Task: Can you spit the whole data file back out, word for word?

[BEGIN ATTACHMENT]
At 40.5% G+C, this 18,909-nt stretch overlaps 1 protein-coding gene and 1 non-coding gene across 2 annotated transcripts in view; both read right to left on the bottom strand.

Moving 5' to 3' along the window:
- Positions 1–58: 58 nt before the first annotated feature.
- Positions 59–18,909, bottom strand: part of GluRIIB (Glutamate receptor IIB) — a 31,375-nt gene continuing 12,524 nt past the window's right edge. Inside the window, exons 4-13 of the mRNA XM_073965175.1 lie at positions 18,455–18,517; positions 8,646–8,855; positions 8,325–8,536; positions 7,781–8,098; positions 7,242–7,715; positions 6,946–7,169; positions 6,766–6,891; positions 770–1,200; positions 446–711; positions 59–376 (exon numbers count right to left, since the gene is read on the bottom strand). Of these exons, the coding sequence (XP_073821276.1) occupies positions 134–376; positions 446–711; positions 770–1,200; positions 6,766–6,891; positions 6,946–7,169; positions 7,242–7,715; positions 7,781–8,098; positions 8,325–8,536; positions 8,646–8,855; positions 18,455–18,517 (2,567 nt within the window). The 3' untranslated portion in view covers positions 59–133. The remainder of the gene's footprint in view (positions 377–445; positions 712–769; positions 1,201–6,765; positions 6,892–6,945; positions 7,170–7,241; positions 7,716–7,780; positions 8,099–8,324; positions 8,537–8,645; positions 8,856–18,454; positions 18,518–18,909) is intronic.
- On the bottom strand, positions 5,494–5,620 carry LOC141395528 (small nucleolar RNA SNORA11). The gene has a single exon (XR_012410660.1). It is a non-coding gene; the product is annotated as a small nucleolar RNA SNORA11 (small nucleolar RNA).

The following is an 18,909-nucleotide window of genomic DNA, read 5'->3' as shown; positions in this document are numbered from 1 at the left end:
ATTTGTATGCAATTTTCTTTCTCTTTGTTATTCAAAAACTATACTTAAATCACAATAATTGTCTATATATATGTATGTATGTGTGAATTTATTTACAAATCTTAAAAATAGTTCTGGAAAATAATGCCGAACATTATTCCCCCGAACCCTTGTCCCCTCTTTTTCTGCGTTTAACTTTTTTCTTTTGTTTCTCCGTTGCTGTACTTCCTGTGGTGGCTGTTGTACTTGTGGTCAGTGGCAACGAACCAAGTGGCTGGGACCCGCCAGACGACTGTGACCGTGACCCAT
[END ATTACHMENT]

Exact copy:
At 40.5% G+C, this 18,909-nt stretch overlaps 1 protein-coding gene and 1 non-coding gene across 2 annotated transcripts in view; both read right to left on the bottom strand.

Moving 5' to 3' along the window:
- Positions 1–58: 58 nt before the first annotated feature.
- Positions 59–18,909, bottom strand: part of GluRIIB (Glutamate receptor IIB) — a 31,375-nt gene continuing 12,524 nt past the window's right edge. Inside the window, exons 4-13 of the mRNA XM_073965175.1 lie at positions 18,455–18,517; positions 8,646–8,855; positions 8,325–8,536; positions 7,781–8,098; positions 7,242–7,715; positions 6,946–7,169; positions 6,766–6,891; positions 770–1,200; positions 446–711; positions 59–376 (exon numbers count right to left, since the gene is read on the bottom strand). Of these exons, the coding sequence (XP_073821276.1) occupies positions 134–376; positions 446–711; positions 770–1,200; positions 6,766–6,891; positions 6,946–7,169; positions 7,242–7,715; positions 7,781–8,098; positions 8,325–8,536; positions 8,646–8,855; positions 18,455–18,517 (2,567 nt within the window). The 3' untranslated portion in view covers positions 59–133. The remainder of the gene's footprint in view (positions 377–445; positions 712–769; positions 1,201–6,765; positions 6,892–6,945; positions 7,170–7,241; positions 7,716–7,780; positions 8,099–8,324; positions 8,537–8,645; positions 8,856–18,454; positions 18,518–18,909) is intronic.
- On the bottom strand, positions 5,494–5,620 carry LOC141395528 (small nucleolar RNA SNORA11). The gene has a single exon (XR_012410660.1). It is a non-coding gene; the product is annotated as a small nucleolar RNA SNORA11 (small nucleolar RNA).

The following is an 18,909-nucleotide window of genomic DNA, read 5'->3' as shown; positions in this document are numbered from 1 at the left end:
ATTTGTATGCAATTTTCTTTCTCTTTGTTATTCAAAAACTATACTTAAATCACAATAATTGTCTATATATATGTATGTATGTGTGAATTTATTTACAAATCTTAAAAATAGTTCTGGAAAATAATGCCGAACATTATTCCCCCGAACCCTTGTCCCCTCTTTTTCTGCGTTTAACTTTTTTCTTTTGTTTCTCCGTTGCTGTACTTCCTGTGGTGGCTGTTGTACTTGTGGTCAGTGGCAACGAACCAAGTGGCTGGGACCCGCCAGACGACTGTGACCGTGACCCAT